St Albans teenager praised for supporting sick parents

A ST ALBANS teenager, who became her parents’ “rock” when they both fell ill, has been praised for her triumph in the face of adversity.

Louise Taylor, 16, has been through a lot over the last couple of years. In February 2010, her mother Emma was diagnosed with breast cancer and, nine months later, her father suffered a massive heart attack, leaving him unconscious for days.

But rather than let it get her down the teenager, of Glenferrie Road, set about raising money to help others and all her efforts have seen her nominated for a Hertfordshire Young Person of the Year (YOPEY) award.

After being diagnosed with breast cancer, Emma underwent an operation and began chemotherapy.

She said: “Louise was there all the time. It was amazing support when I was feeling low and there is no doubt at all, her way of coping with an awful time was to care for me.”

On her 15th birthday, Louise held a pink party for family and friends and asked people to make a donation to the Breakthrough Breast Cancer charity instead of buying gifts. She raised �750, with a matched donation from Hertfordshire Freemasons.

Modest Louise said it was all just a way of coping. “Raising money for Breakthrough Breast Cancer was important because they help people with cancer and those affected by it, like us,” she explained.

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Later that year, Louise’s 61-year-old dad, Anthony, had a heart attack whilst teaching at Francis Combe Academy, in Garston.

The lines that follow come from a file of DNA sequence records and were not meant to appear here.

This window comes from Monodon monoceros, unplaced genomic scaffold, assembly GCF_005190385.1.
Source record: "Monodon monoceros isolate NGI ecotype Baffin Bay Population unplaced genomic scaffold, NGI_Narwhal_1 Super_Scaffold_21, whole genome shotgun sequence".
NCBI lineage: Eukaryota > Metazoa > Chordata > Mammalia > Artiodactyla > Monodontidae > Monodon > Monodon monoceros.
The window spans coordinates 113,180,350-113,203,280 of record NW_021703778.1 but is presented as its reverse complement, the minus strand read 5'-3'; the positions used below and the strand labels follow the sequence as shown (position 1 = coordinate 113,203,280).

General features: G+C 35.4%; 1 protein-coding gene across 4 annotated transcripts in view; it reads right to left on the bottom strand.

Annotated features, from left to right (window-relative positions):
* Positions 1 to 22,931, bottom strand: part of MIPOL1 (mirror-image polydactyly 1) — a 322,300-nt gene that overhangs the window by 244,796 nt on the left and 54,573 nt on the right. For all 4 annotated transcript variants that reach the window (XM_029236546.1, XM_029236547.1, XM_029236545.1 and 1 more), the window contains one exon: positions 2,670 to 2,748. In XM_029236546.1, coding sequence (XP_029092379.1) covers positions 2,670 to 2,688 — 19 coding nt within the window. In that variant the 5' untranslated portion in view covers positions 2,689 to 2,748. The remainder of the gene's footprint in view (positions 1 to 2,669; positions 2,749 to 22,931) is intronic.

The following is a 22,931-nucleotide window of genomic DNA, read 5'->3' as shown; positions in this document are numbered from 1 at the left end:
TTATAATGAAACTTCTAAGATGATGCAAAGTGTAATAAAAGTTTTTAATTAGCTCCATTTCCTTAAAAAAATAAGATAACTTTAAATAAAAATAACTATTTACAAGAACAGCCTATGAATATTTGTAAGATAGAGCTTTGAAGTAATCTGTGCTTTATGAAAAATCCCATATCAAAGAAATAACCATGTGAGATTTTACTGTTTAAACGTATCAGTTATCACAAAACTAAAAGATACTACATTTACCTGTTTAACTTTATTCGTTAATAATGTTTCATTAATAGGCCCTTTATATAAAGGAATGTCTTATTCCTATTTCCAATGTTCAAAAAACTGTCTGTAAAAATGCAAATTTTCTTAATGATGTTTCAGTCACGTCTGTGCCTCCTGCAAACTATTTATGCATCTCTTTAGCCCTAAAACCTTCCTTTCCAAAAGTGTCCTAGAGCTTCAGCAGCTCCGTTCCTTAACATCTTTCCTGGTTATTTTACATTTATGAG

His life was saved thanks to a defibrillator which had been donated to the school by local charity Wayne’s Fund. This sparked Louise into raising money to get a machine for Beaumont School, where she is a pupil.

To kick start the fundraising, Louise and her brother Andrew, 17, held a special assembly to raise awareness of the charity and the great work it does.

Her efforts saw all fundraising records at the school smashed, with �1,890 raised through a non-uniform day and cake sale – enough money to purchase two defibrillators.

“Everyone was so generous,” said Louise. “When I heard dad had been saved by a defibrillator and learned about Wayne’s Fund, I wanted to help and get a machine for our school.”

YOPEY is the brainchild of former national newspaper journalist Tony Gearing, who became so fed up with the bad press being piled on the young that he set up the awards to give them a fairer image.

Louise was nominated by her head of year, Danny Sievewright, who said: “Parents, students and staff have all described her as an example and inspiration to adults and young people.”